Dear Credit Card Adviser,
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Is it a good idea to pay off all my credit cards, not cancel them, and just leave a zero balance? How does that affect my credit score? -- Laverne
Leaving your cards at a zero balance isn't the worst strategy to employ.
Credit utilization -- essentially, how much debt you are carrying versus the full amount of credit lenders have extended to you -- is a major component of credit-scoring models, so paying down existing balances is a good way to boost your score.
Experts recommend keeping your credit utilization on individual credit cards (and also collectively) between 10 percent and 30 percent. Generally, the lower, the better, but never, ever using the cards could actually ding your score down the line.
"Basically, you want to show some credit activity every month to maintain a good FICO score," says Anthony Sprauve, senior consumer credit specialist at FICO.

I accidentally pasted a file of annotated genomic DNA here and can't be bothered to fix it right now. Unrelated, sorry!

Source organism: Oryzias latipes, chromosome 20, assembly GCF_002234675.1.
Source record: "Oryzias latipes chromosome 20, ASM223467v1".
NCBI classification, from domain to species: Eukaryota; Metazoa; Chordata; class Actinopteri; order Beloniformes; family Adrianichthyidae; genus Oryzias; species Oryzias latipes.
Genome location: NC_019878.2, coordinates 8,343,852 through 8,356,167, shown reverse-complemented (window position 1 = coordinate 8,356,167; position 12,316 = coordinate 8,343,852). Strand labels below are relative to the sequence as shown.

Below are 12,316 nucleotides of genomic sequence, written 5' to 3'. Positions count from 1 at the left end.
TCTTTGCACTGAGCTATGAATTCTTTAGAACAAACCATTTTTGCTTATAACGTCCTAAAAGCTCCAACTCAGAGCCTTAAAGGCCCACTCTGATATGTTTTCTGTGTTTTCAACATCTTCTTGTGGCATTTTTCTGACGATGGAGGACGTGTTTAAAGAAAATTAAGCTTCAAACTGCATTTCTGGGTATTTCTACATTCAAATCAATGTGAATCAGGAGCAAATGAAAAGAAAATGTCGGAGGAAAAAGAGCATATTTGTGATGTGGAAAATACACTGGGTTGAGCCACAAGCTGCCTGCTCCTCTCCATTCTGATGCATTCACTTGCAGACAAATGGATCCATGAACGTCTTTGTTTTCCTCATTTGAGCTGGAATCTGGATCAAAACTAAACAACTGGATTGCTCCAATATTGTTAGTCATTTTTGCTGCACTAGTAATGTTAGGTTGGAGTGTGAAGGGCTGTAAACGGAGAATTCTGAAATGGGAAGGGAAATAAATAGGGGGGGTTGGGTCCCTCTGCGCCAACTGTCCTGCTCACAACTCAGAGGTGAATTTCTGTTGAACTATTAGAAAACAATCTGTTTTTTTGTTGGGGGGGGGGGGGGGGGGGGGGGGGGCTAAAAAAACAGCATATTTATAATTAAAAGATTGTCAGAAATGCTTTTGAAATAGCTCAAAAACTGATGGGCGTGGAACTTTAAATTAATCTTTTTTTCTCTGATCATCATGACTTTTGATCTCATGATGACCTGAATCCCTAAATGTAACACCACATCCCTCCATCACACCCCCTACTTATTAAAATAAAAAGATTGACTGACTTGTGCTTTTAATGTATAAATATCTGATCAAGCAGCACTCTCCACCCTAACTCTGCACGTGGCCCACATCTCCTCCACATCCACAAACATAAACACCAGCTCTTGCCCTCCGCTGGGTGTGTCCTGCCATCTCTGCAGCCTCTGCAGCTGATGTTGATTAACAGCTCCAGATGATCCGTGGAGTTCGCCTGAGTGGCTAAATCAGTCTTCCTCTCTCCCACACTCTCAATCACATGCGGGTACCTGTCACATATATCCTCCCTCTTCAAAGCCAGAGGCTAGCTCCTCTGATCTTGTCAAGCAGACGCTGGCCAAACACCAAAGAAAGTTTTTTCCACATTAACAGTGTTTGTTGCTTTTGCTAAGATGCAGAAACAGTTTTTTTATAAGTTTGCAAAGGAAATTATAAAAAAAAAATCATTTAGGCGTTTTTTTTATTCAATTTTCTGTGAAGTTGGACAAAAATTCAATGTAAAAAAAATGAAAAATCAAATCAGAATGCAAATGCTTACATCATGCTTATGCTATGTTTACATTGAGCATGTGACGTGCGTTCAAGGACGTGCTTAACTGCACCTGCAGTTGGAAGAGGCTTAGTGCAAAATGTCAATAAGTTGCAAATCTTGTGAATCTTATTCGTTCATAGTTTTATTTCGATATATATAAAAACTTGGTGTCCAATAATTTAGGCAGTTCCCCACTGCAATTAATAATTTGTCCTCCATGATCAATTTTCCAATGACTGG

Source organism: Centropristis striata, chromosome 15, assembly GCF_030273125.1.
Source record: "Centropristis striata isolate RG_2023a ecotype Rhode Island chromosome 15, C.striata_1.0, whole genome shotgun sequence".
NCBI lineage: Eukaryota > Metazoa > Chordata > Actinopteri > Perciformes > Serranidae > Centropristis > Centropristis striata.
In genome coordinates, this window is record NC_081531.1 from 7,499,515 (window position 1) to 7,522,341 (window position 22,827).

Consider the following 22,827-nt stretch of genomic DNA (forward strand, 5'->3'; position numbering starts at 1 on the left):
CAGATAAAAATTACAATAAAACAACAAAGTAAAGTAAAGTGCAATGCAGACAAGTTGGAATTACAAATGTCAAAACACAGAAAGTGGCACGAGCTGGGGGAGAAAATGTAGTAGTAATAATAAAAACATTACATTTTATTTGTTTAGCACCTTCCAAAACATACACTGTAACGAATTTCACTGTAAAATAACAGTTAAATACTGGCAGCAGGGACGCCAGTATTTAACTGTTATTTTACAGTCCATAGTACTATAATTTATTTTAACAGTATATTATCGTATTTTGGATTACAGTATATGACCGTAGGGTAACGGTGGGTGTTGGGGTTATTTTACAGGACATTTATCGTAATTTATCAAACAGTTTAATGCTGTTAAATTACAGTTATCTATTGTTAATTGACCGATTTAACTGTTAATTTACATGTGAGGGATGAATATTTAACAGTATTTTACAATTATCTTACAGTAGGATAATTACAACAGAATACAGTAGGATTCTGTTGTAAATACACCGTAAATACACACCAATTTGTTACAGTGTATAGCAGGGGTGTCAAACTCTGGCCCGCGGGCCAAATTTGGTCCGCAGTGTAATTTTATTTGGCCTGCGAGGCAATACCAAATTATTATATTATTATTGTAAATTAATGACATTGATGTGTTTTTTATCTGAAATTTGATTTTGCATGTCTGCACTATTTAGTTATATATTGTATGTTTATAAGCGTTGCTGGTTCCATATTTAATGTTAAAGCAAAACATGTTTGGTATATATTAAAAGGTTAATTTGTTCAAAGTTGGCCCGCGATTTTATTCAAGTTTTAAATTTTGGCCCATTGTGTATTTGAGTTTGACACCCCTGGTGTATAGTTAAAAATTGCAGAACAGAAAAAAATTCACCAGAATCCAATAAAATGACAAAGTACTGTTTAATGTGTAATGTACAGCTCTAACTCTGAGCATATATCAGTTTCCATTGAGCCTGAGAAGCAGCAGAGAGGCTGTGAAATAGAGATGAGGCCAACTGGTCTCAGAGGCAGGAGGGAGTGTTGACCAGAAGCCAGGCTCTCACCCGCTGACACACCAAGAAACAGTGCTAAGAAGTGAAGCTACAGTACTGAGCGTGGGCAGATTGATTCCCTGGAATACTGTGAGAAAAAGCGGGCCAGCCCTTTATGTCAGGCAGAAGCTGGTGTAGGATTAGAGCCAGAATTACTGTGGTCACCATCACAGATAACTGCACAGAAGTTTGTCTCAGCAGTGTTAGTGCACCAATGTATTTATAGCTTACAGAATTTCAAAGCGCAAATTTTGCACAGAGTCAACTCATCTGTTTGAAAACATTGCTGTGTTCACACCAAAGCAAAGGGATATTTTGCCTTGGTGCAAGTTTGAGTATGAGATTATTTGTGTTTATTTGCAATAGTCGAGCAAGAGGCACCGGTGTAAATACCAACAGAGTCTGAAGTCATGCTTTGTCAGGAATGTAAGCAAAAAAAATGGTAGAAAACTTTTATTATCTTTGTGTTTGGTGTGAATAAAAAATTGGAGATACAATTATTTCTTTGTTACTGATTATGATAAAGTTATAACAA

There's another caveat at play here, too: Issuers have been known to close credit card accounts due to inactivity. (Just ask President Barack Obama.)
"Today, credit card issuers are focused on better customers rather than just more customers," says John Ulzheimer, president of consumer education at CreditSesame. "And in the world of credit cards, 'better' means 'profitable.' If someone isn't using their card, they're not generating any income for the issuing bank."
(You can take this Bankrate quiz to get more information on how valuable you are to credit card issuers.)
An account closure could wind up hurting your score because it eliminates the available credit line associated with the card and could easily skew your aforementioned credit utilization. It could also lower the age of your credit report, which may affect your score over time.
To preclude an inadvertent closure, it's a good idea to, at the very least, break each credit card out every now and then. Some consumers will run a small recurring monthly charge -- like, say, a Netflix subscription or a gym membership -- on a card. You could also charge a small item, like a pack of gum, each week or so if you're really worried about running up a bill and/or missing a payment.
The best strategy, however, would be to use one or two of your cards regularly.
"Make sure your balances never exceed 10 percent of the limits, which you can accomplish by either limited use, higher credit limits, or by paying them off or down by the statement close date," Ulzheimer says. "That way, you continue to enjoy the efficiency of using credit cards with no credit score worries."
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